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The changes in North Dakota are likely permanent. I understand the plight of the average city person and their fight to find good hunting land. I grew up in eastern ND. Traveling to central or western ND always resulted in better hunting.

Once the guides and outfitters take hold they will likely not be removed. In Montana the outfitters control the majority of nonresident deer licenses. Even in ND about one-half of all nonresident deer licenses are sold to ND outfitters. These people can then sell the license over the internet as a package hunt. Packages run about $1500 to $2500 for a five day whitetail buck hunt.

In the past legislative session - the bill establishing NR license caps would have allowed the outfitters to take 10% of the licenses. If there are 25,000 NR licenses, the guides get 2500 licenses. Some economics:

If an outfitter takes eight hunters for 5 days each and operates for 35 days in the season, they need 56 licenses. This means 2500 licenses could cover about 50 medium sized outfitters in ND.

If they charge $250/day, they net over $70,000 / fall season. They pay a couple of grand to two or three guides. They then take $10,000 to lease land - easily lease 3,000 - 10,000 acres in ND ( @ $1 - $3/acre).
This means 50 outfitters could easily lease 500,000 acres of prime waterfowl land - probably more.

Add another 5 grand for expenses and the outfitter still nets $50,000 for a 35 day period. Add a couple of deer hunters in November and they earn even more money.

The money is there. I guess spending thousands of dollars to lobby government officials is a good investment when the money flows in like this.

Limit the number of nonresidents coming into ND and the value of the guiding operation increases. People who used to freelance now book with outfitters to keep coming to ND. The rates are raised per day, more land is leased ….. on and on and on.
 

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Prairie hunter:

Great insight, the one thing you left out, NDF&G. Don't forget that they collect almost 80% of their annual budget from license fees. They don't want a cap that will limit their bottom line!
 

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Very well put.

How are freelancers going to compete if this trend continues? Are we going to be forced to start hunting clubs like other states? How else can you compete for prime land?

The word "lease" has become a bit of taboo in recent years. But I've said it before, "do we lease for ourselves?" With the huge trend in increasing outfitters, they are keying in on the best land. Freelancers might have to band together for ourselves to protect good hunting in the future.

I'm not saying that's the best option, but it should be left on the table. We can do everything in our power to fight this trend, or we're going to have to play by the outfitters rules.

Get together a couple hundred guys(low cost), and stick to strong ethics to never rub the landowners the wrong way...and you have options in the future. It hurts to type this, as it sounds very hypocritical........but it should be noted.

I have heard that the G&F's study on the amount of leased land came out. Does anyone know where to find this?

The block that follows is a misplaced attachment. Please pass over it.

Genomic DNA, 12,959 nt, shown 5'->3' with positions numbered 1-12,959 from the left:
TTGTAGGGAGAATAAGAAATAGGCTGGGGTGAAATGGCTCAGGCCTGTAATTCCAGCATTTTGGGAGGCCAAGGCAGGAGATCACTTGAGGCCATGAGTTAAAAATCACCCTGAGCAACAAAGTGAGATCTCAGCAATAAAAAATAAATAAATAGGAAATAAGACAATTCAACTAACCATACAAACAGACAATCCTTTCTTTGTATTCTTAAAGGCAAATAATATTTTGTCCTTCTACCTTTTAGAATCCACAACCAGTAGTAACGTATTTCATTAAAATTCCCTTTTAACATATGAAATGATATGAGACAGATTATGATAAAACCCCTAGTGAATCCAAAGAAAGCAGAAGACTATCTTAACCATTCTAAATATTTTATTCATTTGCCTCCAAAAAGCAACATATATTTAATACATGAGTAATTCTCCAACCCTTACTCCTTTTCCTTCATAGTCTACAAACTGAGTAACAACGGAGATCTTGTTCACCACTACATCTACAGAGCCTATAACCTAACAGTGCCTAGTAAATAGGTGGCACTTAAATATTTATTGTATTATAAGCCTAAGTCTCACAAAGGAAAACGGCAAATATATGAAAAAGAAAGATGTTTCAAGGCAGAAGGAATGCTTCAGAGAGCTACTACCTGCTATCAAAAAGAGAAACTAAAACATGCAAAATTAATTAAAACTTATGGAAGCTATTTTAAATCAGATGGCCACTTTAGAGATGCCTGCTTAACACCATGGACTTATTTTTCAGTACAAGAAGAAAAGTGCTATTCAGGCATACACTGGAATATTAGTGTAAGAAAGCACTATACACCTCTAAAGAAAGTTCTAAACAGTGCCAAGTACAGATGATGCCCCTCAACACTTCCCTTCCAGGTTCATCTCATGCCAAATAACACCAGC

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The best hope in this is to have a program like Montana. ND has what ? less than 200,000 acres - Montana has between 6 & 7 million acres in just one program, that leases land from farmers. To fund this raise fees -& use Nonresident fees exclusively for this.(so the state & G&FD doen't get greedy & try to tap into this money for other things) Also raise Guide / outfitter Fees with the fees based on acreage a outfitter / Guide has. & make em high enough, to make them not want too much land. Also Tax em to provide for a access program for residents. Give attractive tax incentives to farmers & landowners who lease to the State.

[ This Message was edited by: Fetch on 2002-03-14 07:36 ]
 

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Fetch...How about running for the Legislature next fall!!!Heck.I'll move to GF and vote for you.
 

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Fetch - That sounds like a GREAT idea!

I agree with Ken.......you should run. I can not vote for you but I will gladly contribute to your campaign!!!
 

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Here is what I don't understand about the outfitter program in ND, are they required to keep detailed records of their clients and how much the each payed for the hunt? I would think that this would really help in collecting income tax on an outfitter. From what I understand, if an outfitter gets payed in cash, they can take it as a gift and not have to pay any tax on it. Maybe they should make them pay a percentage of what they make to the G&F for public lands. Also, what is the deal with only having to pay 100 bucks to become an outfitter? I say put it up around 1000 bucks and if they want to guide hunters make they pass some type of course on gun safety and first aid. Make them retake the course EVERY YEAR. It is my opinion that if you are going to take people out hunting the least you be is certified in CPR.

[ This Message was edited by: Decoyer on 2002-03-14 16:58 ]
 

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Man, all of this is some really good stuff. It is good to see a forum that has some real substance to it, rather than the petty bickering that Anglerpal.com is so overcome with. Keep it up and I'll just lurk, suck it up, and try to learn a thing or two. Thanks!
 

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OK...from now on that other place is Anglerpal.
 
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